“De Blasio still defends his decision to stick with DeStefano for as long as he did. “He was a visionary and a great educator, but he was a horrible communicator,” de Blasio says of DeStefano. “I was deeply concerned, but I was not going to make a final decision until I saw the evidence.” In the end, de Blasio says, “he could have made better decisions, but I don’t think the spending was wildly excessive. Both of my parents were victims of the McCarthy era. I do not take lightly the idea of ousting someone. You have to have the evidence.”

“De Blasio has also been linked to the flap over New Square, the Hasidic village in upstate New York that has been mired in pardon scandals. Candidate Clinton assiduously courted the small Rockland community last year, winning the town by the whopping margin of 1400 to 12. Six weeks after the election, Israel Spitzer, New Square’s deputy mayor, met with the Clintons at the White House, where pardons for four New Square civic leaders convicted of fraud were discussed. In January, Bill Clinton commuted their sentences, leading to a probe by the U.S. Attorney’s Office in which several Hillary Clinton campaign aides were called in for questioning. At a Manhattan fundraiser for de Blasio in December, Spitzer made a $2500 donation, the largest permitted under the city’s Campaign Finance Board. De Blasio refused to comment on that matter, including the issue of whether he was questioned by the U.S. Attorney’s Office. De Blasio would only offer this comment: “I’m waiting to hear what’s going to happen with that.”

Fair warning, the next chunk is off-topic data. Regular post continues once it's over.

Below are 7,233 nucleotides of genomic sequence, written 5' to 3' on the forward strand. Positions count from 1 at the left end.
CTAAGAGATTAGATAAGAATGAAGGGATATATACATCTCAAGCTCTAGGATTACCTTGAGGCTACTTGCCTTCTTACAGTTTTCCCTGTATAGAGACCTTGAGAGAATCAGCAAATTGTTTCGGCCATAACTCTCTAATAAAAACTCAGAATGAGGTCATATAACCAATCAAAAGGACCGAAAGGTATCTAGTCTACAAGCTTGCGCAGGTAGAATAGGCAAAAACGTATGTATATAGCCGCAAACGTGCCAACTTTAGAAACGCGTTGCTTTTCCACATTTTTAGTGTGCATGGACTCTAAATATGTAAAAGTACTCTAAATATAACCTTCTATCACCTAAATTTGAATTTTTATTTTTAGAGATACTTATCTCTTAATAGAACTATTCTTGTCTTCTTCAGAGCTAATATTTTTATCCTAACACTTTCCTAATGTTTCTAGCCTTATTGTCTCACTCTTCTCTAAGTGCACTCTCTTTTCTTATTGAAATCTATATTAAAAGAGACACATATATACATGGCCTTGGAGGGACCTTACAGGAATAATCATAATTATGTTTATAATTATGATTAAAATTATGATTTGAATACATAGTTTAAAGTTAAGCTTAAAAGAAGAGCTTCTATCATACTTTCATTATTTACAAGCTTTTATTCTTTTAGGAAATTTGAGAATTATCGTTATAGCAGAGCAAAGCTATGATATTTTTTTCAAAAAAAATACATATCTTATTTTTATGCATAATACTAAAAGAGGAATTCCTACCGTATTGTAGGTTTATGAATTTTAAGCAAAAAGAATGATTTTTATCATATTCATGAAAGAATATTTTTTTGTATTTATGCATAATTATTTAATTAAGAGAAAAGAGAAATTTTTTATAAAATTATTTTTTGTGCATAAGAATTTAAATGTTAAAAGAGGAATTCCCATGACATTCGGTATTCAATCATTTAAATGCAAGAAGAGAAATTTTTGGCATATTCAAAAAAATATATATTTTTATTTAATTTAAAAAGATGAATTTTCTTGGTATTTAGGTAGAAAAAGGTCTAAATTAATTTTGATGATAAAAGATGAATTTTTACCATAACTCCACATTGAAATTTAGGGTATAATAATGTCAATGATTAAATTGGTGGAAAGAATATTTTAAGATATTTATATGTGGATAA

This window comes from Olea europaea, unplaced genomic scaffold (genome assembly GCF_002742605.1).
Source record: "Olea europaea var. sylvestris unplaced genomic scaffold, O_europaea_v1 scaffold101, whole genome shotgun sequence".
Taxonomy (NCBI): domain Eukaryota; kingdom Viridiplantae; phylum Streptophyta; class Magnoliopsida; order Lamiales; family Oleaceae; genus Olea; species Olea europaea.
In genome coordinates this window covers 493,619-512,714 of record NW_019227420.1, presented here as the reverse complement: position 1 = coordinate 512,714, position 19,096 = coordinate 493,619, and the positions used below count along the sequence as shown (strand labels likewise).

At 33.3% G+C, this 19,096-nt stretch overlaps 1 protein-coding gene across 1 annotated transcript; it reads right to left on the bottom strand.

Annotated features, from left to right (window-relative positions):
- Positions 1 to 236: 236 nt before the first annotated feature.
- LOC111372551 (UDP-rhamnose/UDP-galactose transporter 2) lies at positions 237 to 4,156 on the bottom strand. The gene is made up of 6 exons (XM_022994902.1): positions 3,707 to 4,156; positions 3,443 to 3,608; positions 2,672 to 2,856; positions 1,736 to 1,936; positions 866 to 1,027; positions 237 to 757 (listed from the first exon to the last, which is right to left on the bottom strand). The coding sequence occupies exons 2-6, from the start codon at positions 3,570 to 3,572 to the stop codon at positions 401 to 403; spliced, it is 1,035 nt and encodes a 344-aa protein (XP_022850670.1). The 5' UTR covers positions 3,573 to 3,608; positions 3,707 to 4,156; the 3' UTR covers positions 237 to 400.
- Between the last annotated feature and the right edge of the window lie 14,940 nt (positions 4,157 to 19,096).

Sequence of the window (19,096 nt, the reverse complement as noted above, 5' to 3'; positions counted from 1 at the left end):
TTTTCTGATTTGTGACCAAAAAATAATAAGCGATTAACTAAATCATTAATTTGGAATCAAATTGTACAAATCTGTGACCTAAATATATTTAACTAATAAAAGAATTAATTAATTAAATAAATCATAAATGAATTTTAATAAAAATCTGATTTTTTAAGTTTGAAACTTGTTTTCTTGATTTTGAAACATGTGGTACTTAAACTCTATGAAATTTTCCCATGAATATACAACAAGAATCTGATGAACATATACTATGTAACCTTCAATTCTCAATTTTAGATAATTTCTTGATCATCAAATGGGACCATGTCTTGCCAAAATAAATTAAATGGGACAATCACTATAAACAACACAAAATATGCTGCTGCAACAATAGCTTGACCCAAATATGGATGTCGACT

in 2007 as councilman, Mr. de Blasio was lambasted for not living up to his promises and for a lackluster performance as representative of his district.  In a hard hitting piece by a local blogger named “Parden Me For Asking,” Mr. de Blasio was criticized for running a dysfunctional office and keeping himself distracted from the issues that mattered to the neighborhoods he represented, going back to his time he served on the Board of Education before his run for council.

Printed from: http://www.jewishpress.com/news/breaking-news/a-closer-look-at-bill-de-blasios-record/2013/08/21/